EDITORIAL: Migration is not a curse but a blessing

Migration has been the buzz word for some time now. Europe is reeling under the weight of hundreds of thousands of asylum seekers.

Migration has been the buzz word for some time now. Europe is reeling under the weight of hundreds of thousands of asylum seekers.

They make treacherous journeys across the Mediterranean just to reach European shores; a gateway to what they believe to be a better way of life. Only the lucky ones aboard rickety and overcrowded boats make it safely.

 

Some countries have turned hostile to the refugees by erecting barbed wire fences to keep the migrants out. We are bombarded everyday with the misery the refugees live because of the presence of hordes of media.

 

But away from the glare of the lights, in the remote islands of Papua New Guinea (PNG) and Nauru, Australia is unloading its asylum problems. Asylum seekers are interned there in prison like processing centre. Those deemed to be genuine refugees do not go to Australia but are resettled in PNG.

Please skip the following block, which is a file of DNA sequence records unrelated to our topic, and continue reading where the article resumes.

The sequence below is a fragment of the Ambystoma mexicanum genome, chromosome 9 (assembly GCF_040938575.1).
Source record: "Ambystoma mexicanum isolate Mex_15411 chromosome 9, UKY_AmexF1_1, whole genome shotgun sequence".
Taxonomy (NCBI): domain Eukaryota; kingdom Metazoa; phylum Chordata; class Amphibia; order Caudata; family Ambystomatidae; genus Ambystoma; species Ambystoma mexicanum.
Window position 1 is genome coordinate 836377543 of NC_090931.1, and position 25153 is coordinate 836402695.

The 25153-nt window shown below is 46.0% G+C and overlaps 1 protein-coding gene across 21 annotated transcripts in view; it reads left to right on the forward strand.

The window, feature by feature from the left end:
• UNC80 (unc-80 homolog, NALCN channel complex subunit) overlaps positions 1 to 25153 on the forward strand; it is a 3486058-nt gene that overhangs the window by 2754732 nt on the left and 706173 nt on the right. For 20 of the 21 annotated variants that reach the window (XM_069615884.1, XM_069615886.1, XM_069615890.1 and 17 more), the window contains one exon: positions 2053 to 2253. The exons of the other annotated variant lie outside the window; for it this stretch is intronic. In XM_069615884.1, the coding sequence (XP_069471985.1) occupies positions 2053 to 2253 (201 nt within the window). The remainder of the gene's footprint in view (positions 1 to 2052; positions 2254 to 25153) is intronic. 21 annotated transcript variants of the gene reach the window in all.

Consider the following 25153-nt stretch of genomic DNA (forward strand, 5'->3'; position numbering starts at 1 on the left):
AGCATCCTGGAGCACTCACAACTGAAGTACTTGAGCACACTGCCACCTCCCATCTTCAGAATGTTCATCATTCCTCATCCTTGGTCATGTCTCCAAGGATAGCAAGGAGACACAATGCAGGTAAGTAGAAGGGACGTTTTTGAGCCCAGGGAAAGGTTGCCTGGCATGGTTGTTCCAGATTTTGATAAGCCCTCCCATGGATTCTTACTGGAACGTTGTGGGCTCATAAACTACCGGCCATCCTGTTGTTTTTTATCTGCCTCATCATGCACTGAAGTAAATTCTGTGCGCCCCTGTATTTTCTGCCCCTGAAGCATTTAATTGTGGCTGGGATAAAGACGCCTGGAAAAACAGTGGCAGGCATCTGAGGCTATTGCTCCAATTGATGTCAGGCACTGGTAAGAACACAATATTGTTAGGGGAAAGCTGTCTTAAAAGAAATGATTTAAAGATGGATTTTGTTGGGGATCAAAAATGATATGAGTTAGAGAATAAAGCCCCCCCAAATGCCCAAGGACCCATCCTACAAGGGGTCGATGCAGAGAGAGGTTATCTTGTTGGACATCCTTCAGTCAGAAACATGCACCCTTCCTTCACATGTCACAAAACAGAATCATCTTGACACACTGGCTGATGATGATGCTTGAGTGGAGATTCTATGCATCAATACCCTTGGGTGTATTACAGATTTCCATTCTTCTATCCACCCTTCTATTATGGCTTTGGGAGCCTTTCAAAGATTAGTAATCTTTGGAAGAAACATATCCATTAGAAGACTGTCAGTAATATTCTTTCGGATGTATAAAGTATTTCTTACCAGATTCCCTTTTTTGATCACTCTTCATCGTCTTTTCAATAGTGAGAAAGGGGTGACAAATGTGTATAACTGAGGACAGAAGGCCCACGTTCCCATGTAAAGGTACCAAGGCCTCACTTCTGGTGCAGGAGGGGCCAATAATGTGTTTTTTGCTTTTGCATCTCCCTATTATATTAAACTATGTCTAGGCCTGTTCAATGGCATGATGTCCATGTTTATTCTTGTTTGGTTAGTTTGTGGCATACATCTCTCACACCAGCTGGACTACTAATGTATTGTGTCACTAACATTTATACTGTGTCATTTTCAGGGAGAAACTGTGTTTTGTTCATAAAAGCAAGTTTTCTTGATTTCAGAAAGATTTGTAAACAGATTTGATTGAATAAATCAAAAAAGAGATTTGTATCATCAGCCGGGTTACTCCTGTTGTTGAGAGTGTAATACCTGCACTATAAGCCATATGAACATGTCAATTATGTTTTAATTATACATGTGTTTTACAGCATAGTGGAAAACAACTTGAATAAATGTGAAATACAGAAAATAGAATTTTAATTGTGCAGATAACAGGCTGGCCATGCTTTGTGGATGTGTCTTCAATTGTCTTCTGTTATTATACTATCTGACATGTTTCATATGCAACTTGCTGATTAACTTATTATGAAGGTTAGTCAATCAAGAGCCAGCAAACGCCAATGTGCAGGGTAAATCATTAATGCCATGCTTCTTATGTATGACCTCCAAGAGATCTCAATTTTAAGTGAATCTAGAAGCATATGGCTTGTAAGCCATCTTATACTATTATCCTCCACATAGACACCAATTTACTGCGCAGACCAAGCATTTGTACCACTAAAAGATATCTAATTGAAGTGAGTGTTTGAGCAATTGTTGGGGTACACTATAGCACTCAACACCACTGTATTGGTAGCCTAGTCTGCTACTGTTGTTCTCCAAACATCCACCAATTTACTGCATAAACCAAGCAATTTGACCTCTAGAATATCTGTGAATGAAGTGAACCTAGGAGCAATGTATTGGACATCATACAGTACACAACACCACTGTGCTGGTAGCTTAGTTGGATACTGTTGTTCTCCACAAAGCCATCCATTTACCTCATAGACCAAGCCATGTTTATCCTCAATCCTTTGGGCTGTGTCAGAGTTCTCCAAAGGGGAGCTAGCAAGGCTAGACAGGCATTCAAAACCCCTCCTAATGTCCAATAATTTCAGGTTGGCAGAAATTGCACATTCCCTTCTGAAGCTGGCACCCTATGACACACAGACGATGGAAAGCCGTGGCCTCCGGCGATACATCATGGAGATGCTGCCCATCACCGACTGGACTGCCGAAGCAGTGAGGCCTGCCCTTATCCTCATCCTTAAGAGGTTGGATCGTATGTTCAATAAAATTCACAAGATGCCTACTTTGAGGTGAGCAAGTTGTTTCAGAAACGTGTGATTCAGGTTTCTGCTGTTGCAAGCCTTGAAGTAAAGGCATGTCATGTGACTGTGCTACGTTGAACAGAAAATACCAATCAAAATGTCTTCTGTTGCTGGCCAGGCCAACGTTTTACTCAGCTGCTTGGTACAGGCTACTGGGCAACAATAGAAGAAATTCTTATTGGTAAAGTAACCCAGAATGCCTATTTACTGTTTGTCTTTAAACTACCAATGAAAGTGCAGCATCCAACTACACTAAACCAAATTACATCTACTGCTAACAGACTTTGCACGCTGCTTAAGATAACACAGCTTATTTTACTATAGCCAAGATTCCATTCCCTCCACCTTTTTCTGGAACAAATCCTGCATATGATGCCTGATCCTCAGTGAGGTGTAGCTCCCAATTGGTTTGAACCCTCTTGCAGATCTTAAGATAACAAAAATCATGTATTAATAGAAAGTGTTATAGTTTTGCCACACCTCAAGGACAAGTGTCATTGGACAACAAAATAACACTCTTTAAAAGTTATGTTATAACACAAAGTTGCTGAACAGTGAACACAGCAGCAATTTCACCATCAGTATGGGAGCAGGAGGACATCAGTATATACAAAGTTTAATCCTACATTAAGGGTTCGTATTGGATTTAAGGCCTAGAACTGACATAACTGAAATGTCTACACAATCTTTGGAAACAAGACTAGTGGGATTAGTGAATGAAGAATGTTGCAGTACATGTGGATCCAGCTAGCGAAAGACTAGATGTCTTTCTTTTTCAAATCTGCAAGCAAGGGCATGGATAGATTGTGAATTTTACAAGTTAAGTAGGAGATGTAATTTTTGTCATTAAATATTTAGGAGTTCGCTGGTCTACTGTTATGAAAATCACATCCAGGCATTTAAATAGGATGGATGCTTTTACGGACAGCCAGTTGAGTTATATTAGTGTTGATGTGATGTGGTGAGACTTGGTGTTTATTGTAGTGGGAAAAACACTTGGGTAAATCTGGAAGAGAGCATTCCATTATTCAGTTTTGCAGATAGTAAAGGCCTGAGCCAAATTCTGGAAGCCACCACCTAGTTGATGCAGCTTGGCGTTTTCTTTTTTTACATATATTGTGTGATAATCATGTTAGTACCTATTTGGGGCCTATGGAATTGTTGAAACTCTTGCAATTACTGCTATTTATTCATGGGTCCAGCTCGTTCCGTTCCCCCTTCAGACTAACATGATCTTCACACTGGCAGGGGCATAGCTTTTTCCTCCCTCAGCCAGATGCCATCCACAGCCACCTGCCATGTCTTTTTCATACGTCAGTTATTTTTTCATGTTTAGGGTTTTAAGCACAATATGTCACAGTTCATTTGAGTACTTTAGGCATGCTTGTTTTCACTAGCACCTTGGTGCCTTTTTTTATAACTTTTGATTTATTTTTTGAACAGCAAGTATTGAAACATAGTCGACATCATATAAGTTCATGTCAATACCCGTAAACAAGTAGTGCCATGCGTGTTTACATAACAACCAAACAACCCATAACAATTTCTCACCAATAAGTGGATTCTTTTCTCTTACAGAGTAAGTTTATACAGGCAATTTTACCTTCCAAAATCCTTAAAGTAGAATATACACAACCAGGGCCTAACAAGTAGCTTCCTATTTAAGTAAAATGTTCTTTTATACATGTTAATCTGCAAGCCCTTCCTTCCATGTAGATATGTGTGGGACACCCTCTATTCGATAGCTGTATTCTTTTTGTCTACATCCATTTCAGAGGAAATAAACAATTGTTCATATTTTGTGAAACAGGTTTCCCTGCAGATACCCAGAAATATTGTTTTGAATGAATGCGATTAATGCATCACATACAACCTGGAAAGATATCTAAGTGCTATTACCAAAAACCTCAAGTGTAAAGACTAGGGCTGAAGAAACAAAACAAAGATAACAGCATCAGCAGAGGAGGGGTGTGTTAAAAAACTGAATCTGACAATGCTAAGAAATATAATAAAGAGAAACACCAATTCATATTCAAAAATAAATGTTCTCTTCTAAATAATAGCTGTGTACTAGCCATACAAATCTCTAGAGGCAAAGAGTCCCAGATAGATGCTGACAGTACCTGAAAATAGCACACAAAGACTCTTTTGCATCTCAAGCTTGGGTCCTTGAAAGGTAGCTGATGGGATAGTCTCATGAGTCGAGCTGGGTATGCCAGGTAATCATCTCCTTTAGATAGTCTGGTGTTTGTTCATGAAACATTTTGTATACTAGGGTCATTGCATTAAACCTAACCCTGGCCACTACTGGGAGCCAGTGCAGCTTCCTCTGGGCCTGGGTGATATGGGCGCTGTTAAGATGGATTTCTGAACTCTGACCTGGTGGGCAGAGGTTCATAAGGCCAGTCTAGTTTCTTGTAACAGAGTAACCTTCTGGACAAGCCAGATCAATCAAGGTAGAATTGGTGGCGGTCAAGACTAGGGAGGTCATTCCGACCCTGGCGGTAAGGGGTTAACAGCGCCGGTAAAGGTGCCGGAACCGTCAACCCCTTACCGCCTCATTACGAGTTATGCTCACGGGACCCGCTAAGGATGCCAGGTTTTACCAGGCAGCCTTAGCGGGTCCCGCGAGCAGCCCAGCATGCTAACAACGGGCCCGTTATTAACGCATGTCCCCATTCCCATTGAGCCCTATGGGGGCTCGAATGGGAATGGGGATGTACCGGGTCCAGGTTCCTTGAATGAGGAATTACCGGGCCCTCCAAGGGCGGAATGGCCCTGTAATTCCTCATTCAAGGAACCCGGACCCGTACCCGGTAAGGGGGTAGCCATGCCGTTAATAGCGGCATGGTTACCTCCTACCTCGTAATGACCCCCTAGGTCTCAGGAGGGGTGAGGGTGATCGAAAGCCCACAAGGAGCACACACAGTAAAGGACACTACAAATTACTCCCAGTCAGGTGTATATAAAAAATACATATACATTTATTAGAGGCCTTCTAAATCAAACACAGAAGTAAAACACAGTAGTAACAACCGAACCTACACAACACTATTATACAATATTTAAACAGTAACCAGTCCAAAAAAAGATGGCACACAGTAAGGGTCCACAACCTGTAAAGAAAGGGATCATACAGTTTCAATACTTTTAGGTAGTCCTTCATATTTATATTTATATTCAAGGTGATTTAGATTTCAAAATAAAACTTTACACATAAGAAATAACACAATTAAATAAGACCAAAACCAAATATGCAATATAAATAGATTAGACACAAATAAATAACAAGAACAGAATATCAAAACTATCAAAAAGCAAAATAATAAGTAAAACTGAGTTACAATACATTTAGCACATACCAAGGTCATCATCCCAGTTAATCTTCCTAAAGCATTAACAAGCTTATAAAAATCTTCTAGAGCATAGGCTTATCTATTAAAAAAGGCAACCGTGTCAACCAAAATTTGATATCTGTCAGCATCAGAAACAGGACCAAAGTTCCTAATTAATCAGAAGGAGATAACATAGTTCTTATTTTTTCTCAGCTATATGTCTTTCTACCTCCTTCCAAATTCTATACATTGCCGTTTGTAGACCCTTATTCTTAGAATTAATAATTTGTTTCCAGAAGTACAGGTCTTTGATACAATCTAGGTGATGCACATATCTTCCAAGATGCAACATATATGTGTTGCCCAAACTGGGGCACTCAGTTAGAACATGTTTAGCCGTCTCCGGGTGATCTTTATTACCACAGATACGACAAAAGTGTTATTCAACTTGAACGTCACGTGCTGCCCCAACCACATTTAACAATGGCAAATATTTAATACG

In the ongoing African Development Week taking place in Ethiopia, migrants are regarded in a different light.

Experts there said migration has more opportunities than challenges but that there was need for better migration management in Africa in order for the continent to benefit.

Moreover, there is well circulated false belief that most Africans migrate to Europe yet that is just a tip of the iceberg. Most Africans migrate locally on the continent and contribute crucial remittances.

Think about this; between 1990 and 2010, remittance inflows to Africa was close to $50 Billion. In Senegal, the proportion of remittances invested in food health and education was 67%, in Nigeria it amounted to 37% while Kenya registered 30%.

So, the experts in Addis are of the view that better border management to facilitate migration will pay great dividends to Africa, but this will call for the embracing of visa free travel on the continent, and possibly, we will see fewer African bodies washed off the European coast.

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